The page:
Copyright © 1997 by David Reitzes
Originally published in the New York City Resident, May 7, 1997
Paul calls unexpectedly Friday afternoon. We catch up a bit. He describes his new apartment; I brag about placing some music reviews in two national magazines. He says he envies me. Good ol' Paul. He has a dynamite girlfriend who adores him, and he envies me.
I tell him I'm heading to the MoMA. Last time I was there on a Friday night the place was positively crawling with babes [babe noun 1: a physically appealing person -- usu. of the opposite sex. 2: a sexually desirable female -- usage sometimes taken to be offensive].
See, I hate crowds and I hate bars. So I don't go out much. Someone recently asked me where I liked to go in the city. "Home," I said.
So what the hell -- I figured I'd go look at some paintings, look at some women, talk to neither, feel like a creep, and call it a night. Somehow I talk Paul into joining me.
I'm in a funk before I even get there. Sitting on the N train amid a sea of Guess jeans ads, I'm glaring at a glossy image of a goateed hipster type who's grabbing his crotch and smirking back at me. I'm nurturing fantasies of a most violent nature, generally involving the business end of a garden spade and said hipster's face. There are a half-dozen or so women in the photos, most of whom have figures resembling those of underfed prepubescent boys. I have trouble telling some of them apart. One in a short white dress looks tired and oddly wary, so paper thin she almost seems transparent. I feel as though I'm somehow violating her.
Do normal people get upset over such things? Here I am growing increasingly offended by an ad in the subway -- an ad which, may I presume, was expressly designed to entice me. I don't get it. If I'm everyone's target demographic, why the hell do I feel so alienated? If everybody wants my money so badly, why am I so lonely?
"It's probably jealousy," I say to Paul as we loiter across from the MoMa.
We're both momentarily distracted by a petite but curvaceous chestnut-haired passerby in a tight striped top and a short skirt. "It's not jealousy," he says, taking a deep drag on his cigarette, his eyes following her skirt.
"The hipster goon has all these . . ." My voice trails off.
"Right, he had all these anorexic women swarming all over him."
"You like anorexic women all of a sudden?"
"No, no. I just feel like for some reason I'm supposed to."
Andy has a theory about it. She and Debbie are sitting with me and Paul in a deli somewhere on Lexington Avenue. We've all known each other for about ten minutes. Paul and I had just left the museum -- total washout, surprisingly sensual de Kooning exhibit notwithstanding -- and as he lit another cigarette, a tiny brunette came swooping down upon him, pleading for a smoke. Andy. Her friend said that Paul shouldn't let her have one. Debbie. He gave her one anyway. Ten minutes later the four of us are ordering dinner. And people wonder why Paul is my hero.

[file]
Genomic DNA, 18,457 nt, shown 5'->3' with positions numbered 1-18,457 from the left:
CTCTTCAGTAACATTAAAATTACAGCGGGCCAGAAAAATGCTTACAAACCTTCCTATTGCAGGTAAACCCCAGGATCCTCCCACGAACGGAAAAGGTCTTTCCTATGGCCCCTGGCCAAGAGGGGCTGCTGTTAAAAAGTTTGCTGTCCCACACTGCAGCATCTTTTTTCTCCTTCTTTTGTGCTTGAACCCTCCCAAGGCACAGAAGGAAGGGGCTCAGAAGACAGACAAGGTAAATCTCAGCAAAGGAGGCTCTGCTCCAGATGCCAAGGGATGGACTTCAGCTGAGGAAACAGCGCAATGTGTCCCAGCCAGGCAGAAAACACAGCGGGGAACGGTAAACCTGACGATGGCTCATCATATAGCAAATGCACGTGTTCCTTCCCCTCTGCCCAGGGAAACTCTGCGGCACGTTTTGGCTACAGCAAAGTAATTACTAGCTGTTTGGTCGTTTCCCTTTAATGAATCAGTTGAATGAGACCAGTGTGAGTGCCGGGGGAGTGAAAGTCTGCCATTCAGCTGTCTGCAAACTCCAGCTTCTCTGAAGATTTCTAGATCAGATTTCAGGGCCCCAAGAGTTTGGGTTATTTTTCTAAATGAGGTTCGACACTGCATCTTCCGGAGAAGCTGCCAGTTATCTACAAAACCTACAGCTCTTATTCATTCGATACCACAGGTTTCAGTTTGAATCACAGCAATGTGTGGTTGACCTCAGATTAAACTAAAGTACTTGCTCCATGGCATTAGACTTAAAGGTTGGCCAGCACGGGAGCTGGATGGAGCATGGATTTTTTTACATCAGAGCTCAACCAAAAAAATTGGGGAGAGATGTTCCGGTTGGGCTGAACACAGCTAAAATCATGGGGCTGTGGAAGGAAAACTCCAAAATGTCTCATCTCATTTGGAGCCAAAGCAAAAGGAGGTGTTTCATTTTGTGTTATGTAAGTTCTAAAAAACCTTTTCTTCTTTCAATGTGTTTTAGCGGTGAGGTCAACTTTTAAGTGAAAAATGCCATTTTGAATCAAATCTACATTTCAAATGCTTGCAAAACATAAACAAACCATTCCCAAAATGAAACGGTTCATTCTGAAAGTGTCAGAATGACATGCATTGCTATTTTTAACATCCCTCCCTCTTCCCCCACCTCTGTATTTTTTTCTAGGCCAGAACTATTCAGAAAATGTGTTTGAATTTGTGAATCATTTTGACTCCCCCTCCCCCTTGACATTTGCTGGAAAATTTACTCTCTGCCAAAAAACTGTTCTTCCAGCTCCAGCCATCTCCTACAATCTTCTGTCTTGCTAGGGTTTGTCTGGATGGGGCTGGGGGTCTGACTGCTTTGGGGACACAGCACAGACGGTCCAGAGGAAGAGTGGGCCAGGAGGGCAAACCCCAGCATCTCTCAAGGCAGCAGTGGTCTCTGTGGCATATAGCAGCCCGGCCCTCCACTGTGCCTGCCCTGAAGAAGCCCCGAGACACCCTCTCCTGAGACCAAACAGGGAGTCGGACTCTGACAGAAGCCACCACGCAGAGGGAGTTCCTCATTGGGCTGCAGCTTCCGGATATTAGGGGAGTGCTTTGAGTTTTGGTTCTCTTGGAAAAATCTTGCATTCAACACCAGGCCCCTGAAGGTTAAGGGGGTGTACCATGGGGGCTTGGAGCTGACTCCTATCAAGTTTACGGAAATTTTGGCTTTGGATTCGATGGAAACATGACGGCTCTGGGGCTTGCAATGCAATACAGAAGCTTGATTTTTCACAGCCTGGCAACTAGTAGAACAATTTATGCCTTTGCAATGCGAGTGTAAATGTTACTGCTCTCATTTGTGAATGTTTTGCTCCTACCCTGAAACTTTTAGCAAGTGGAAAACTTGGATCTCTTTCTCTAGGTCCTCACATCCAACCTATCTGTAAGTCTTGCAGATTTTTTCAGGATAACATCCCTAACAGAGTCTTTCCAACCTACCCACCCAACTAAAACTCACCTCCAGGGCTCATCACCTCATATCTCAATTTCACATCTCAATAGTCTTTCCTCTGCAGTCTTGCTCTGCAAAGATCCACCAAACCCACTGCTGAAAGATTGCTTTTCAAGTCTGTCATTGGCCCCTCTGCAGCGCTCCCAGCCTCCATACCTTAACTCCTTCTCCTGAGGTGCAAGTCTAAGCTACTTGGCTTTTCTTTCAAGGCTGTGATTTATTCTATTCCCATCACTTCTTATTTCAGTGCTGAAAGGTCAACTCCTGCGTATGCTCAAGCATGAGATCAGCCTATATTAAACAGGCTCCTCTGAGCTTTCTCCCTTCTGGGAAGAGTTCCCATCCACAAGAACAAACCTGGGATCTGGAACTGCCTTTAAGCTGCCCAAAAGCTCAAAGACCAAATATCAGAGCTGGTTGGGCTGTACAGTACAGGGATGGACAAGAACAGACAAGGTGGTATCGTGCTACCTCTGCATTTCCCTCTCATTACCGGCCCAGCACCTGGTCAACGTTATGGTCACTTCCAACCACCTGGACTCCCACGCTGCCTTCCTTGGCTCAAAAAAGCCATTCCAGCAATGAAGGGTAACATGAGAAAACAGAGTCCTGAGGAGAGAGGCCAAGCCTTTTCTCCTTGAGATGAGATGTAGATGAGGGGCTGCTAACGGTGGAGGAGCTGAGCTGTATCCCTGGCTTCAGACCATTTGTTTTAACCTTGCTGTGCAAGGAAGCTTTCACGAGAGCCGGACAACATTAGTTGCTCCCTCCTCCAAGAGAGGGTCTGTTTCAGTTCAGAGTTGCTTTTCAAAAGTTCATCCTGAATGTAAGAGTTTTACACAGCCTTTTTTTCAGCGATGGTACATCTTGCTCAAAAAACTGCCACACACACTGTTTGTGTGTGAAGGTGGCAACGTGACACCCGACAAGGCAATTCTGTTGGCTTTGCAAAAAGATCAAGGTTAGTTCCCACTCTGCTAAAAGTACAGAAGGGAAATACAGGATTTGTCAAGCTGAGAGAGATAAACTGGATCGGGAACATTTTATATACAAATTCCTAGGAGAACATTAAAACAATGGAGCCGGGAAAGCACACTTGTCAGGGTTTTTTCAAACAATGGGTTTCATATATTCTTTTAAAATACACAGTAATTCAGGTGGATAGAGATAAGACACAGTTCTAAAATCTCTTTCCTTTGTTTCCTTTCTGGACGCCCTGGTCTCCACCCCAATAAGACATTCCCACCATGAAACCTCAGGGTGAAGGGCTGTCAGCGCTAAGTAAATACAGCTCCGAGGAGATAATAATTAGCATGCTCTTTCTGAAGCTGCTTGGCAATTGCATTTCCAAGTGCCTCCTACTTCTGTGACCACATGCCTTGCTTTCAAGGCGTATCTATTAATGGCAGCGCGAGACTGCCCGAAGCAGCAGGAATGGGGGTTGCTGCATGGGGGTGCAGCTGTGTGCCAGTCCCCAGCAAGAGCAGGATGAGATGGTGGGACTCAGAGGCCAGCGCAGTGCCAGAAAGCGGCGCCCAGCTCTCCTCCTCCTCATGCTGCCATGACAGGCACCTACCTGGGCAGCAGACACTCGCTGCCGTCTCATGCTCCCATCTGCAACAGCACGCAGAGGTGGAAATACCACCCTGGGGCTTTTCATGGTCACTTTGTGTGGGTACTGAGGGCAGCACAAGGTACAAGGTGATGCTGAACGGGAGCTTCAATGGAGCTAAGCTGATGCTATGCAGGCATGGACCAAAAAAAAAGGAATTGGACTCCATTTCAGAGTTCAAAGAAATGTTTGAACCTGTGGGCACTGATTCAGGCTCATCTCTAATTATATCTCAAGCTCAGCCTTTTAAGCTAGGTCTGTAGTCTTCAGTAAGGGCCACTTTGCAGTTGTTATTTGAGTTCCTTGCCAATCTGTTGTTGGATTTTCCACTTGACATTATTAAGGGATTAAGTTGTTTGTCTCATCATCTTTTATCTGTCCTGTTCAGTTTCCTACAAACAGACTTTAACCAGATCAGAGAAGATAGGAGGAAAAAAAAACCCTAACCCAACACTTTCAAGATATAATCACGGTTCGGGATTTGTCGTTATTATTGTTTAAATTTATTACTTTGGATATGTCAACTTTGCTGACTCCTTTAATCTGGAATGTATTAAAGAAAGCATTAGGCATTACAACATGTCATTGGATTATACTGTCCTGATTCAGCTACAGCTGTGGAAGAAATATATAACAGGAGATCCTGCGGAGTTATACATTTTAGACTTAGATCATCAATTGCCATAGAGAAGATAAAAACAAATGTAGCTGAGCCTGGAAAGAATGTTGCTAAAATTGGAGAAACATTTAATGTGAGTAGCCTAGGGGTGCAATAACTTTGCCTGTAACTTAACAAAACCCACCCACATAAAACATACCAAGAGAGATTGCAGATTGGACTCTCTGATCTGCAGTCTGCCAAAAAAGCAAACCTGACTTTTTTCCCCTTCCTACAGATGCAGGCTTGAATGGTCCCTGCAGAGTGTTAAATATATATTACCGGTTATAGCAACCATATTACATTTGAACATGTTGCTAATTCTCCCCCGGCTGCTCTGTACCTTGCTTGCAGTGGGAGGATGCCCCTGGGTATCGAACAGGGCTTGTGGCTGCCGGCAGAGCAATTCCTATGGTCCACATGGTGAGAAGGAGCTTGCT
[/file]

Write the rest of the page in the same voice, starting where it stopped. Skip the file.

Andy's theory, which she's expounding with some intensity, is that the anorexic appearance of the models represents a step towards androgyny. Her reasoning is that the more curvy a woman's figure, the more of a sex object she is. By minimizing her physical attributes, she becomes more like a man, with the expectation of attaining some of the privileges men enjoy. Paul and I think it's sadism, plain and simple. I personally can't reconcile self-inflicted starvation with empowerment. Say what you will about Guess ex-poster girl Anna Nicole Smith, but at least I never felt guilty for ogling her eye-catchingly ample figure, nor did I feel I was doing anyone any harm. Am I mistaken? Can girl-watching now be considered an act of feminist solidarity?
Debbie advises Andy to calm down and says that everyone in the restaurant can hear her. It's true; Andy seems a little excitable. I don't care. I think it's cute. A little frightening, but cute. (I'm sure Andy would find that truly uplifting -- the fact that a guy she barely knows finds her passions a little frightening, but cute.)
Andy shrugs Debbie's words off. "See," she says, "women are supposed to be quiet and passive." She's right, of course. (Get with the Nineties, Debbie!)
Then comes trouble. Debbie wants to know what type of women Paul and I covet. She asks us each to name a celebrity who embodies -- so to speak -- his womanly ideal. Paul chooses Natassja Kinski, but neither Andy nor Debbie knows who she is. So then he decides upon Pia Zadora. (Pia Zadora???) I ask if we're talking about purely physical attributes. Duh. I name Teri Hatcher.
Andy perks up. "That's funny," she says, "some people say I look like Teri Hatcher."
There's a long, awkward silence. Ouch. Andy, trust me, you're cute as a button -- you just don't happen to look like Teri Hatcher. I can't say that, of course. It was a mistake to tackle Debbie's question at all. We should have steered the topic to a less volatile subject -- like, say, women's reproductive rights or sexual harassment in the workplace.
Or something we can all agree on, like stupid Guess ads.
Andy, Debbie -- eat, will ya? For God's sake, there are models starving on the N train!
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